Aegeus Society For Aegean Prehistory

BOOKS | 2012

2 March 2012

Back to the Beginning: Reassessing Social and Political Complexity on Crete during the Early and Middle Bronze Age.

edited by Ilse Schoep, Peter Tomkins & Jan Driessen

Back to the Beginning: Reassessing Social and Political Complexity on Crete during the Early and Middle Bronze Age.

City: Oxford/Oakville

Year: 2012

Publisher: Oxbow Books

Description: Paperback, xi & 435 p., 90 b/w illustrations, 24,2x17 cm


Ever since their first discovery, more than a century ago, the Minoan Palaces have dominated scholarship on the Cretan Bronze Age. Opinion long held that their first appearance, seemingly at the beginning of the Middle Bronze Age, marked a pivotal transformation point, during which the simple, egalitarian societies of the Early Bronze Age were transformed into something significantly more complex, hierarchical and civilised. Over the last three decades, however, theoretical developments, together with new research and discoveries, have so thoroughly undermined this conceptualisation of the Early and Middle Bronze Age that it seemed advisable to go back to the beginning, re-evaluate our theories and models and ask anew what we really know about social and political complexity on Crete from the end of the Neolithic to Middle Minoan II (c.3600-1750/00 BC).

Back to the Beginning explores this theme through fifteen papers. They cover both the principal central Cretan urban centres of Knossos, Malia and Phaistos and the smaller communities that lay beyond them in central and eastern Crete. Many present significant new bodies of settlement and cemetery data, whether recently acquired or re-interpreted from older excavations. All place a clear and concerted emphasis on breaking down complexity into different social processes and relations and building up an understanding of society, from the bottom up, as a host of interacting and potentially conflicting agents or scales of identity. All too are concerned with addressing longstanding and fundamental research questions. When, in fact, does the Bronze Age begin in real terms? How did socioeconomic diversity play out across the Cretan landscape? When and where did the monumental Court Complexes, which convention terms Palaces, emerge; how did they function and how did this vary? Were the Court Complexes entirely new phenomena or were they rooted more firmly in pre-existing traditions and practices? What happened in MM I and how, more generally, might we frame and explain the Early and Middle Bronze Age in more inclusive terms? How were different communities structured and how did this vary? Is it appropriate to talk of urbanism and state formation during this period and if so, when and where? By taking us significantly closer to resolving these questions, Back to the Beginning ushers in a new era of understanding for the Early and Middle Bronze Age on Crete.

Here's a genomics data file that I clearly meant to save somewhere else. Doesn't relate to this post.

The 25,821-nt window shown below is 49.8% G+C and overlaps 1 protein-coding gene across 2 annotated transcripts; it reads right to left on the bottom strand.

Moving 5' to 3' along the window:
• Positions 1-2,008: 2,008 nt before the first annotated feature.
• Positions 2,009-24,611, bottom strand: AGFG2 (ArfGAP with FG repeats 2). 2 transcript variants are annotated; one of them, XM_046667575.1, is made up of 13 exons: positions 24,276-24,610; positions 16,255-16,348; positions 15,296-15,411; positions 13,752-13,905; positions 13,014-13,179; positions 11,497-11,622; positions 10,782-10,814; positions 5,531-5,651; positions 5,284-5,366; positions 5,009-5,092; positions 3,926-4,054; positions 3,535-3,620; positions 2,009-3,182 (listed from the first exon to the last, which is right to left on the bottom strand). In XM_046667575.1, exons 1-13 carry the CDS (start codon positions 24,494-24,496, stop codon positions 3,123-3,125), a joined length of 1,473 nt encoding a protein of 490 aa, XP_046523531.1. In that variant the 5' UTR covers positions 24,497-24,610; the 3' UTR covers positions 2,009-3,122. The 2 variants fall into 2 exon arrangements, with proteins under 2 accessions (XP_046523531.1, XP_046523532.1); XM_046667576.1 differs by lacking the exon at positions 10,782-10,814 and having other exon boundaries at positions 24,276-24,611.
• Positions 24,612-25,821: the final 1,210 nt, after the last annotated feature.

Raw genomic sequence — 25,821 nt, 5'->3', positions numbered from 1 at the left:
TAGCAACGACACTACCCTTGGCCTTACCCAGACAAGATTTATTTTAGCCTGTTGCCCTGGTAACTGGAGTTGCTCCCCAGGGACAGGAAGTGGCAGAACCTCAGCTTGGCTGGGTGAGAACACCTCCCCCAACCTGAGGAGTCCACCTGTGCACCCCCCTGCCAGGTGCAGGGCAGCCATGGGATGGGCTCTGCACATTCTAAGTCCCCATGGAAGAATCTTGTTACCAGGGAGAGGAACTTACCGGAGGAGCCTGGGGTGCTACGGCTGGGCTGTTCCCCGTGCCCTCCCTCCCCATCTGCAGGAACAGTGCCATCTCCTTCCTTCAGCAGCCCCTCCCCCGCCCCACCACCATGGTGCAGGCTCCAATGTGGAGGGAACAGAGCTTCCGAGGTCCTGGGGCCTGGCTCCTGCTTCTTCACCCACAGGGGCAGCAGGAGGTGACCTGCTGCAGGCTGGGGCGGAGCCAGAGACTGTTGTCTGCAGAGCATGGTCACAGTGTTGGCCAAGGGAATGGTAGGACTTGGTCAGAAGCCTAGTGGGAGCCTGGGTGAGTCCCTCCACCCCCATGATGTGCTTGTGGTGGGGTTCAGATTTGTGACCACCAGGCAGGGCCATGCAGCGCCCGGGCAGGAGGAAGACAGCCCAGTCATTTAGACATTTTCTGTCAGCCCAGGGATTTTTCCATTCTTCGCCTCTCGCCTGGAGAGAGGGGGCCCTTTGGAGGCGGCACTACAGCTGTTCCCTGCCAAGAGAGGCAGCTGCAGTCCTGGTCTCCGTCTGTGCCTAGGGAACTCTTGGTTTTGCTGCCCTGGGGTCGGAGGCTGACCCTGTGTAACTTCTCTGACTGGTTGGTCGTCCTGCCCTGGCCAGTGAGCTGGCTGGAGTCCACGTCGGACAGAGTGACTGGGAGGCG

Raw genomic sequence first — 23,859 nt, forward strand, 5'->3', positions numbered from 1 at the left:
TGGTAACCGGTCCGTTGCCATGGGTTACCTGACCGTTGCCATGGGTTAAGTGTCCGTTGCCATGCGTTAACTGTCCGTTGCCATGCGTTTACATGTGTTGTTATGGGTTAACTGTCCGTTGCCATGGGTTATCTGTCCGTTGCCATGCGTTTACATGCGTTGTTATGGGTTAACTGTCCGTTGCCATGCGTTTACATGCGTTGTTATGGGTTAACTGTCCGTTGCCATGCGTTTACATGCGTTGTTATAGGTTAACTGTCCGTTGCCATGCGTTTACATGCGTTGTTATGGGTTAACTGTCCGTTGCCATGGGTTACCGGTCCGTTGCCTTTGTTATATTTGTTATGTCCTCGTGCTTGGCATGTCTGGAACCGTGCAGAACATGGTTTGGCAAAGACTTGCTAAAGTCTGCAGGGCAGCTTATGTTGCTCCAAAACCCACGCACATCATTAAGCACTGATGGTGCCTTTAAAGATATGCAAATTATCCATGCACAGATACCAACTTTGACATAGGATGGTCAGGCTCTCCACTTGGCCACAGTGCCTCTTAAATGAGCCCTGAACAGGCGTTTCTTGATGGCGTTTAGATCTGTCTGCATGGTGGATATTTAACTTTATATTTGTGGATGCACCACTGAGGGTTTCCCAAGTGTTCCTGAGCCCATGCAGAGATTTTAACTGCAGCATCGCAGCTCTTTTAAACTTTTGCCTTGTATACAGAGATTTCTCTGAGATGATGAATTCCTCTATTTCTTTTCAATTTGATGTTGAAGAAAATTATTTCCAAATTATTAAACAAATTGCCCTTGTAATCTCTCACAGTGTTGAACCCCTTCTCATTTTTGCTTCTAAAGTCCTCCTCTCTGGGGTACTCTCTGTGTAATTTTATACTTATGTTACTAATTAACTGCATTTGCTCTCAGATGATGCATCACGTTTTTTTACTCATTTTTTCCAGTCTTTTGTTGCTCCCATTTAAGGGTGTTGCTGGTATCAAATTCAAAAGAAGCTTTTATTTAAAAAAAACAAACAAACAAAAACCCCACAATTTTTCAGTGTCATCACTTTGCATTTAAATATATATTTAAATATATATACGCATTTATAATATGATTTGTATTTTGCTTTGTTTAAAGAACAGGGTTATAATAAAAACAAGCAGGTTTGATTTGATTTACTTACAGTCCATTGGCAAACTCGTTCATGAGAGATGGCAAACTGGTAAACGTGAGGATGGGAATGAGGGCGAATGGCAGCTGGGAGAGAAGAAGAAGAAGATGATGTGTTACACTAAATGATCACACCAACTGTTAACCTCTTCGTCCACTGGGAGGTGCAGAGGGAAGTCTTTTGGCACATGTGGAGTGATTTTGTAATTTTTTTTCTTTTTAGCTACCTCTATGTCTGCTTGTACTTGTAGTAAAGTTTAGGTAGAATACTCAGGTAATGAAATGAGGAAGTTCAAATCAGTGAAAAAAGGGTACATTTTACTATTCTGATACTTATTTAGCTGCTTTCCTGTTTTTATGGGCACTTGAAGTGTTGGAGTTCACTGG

Preface [v]
Abbreviations [vii]
List of Contributors [ix]
Chronological Table [xi]

1. Ilse Schoep & Peter Tomkins, ‘Back to the Beginning for the Early and Middle Bronze Age on Crete’ [1-31]

2. Peter Tomkins, ‘Behind the Horizon. Reconsidering the Genesis and Function of the ‘First Palace’ at Knossos (Final Neolithic IV-Middle Minoan IB)’ [32-80]

3. Colin F. Macdonald, ‘Palatial Knossos: the Early Years’ [81-113]

4. Todd Whitelaw, ‘The Urbanisation of Prehistoric Crete: Settlement Perspectives on Minoan State Formation’ [114-176]

5. Jean-Claude Poursat, ‘The Emergence of Elite Groups at Protopalatial Malia. A Biography of Quartier Mu’ [177-183]

6. Philip P. Betancourt, ‘Trade and Interconnections in Lasithi between EM II and MM I, the Evidence from the Ayios Charalambos Cave’ [184-194]

7. Simona Todaro, ‘Craft Production and Social Practices at Prepalatial Phaistos: the Background to the First ‘Palace’’ [195-235]

8. Pietro Militello, ‘Emerging Authority: A Functional Analysis of the MM II Settlement of Phaistos’ [236-272]

9. Kostas Sbonias, ‘Regional Elite-Groups and the Production and Consumption of Seals in the Prepalatial period. A Case-Study of the Asterousia Region’ [273-289]

10. Maria Relaki, ‘The Social Arenas of Tradition. Investigating Collective and Individual Social Strategies in the Prepalatial and Protopalatial Mesara’ [290-324]

11. Borja Legarra Herrero, ‘The Construction, Deconstruction and Non-construction of Hierarchies in the Funerary Record of Prepalatial Crete’ [325-357]

12. Jan Driessen, ‘A Matrilocal House Society in Pre- and Protopalatial Crete?’ [358-383]

13. Carl Knappett, ‘A Regional Network Approach to Protopalatial Complexity’ [384-402]

14. Ilse Schoep, ‘Bridging the divide between the ‘Prepalatial’ and the ‘Protopalatial’ periods?’ [403-428]

15. Peter Warren, ‘‘Back to the Beginning’ – An Overview’ [429-435]


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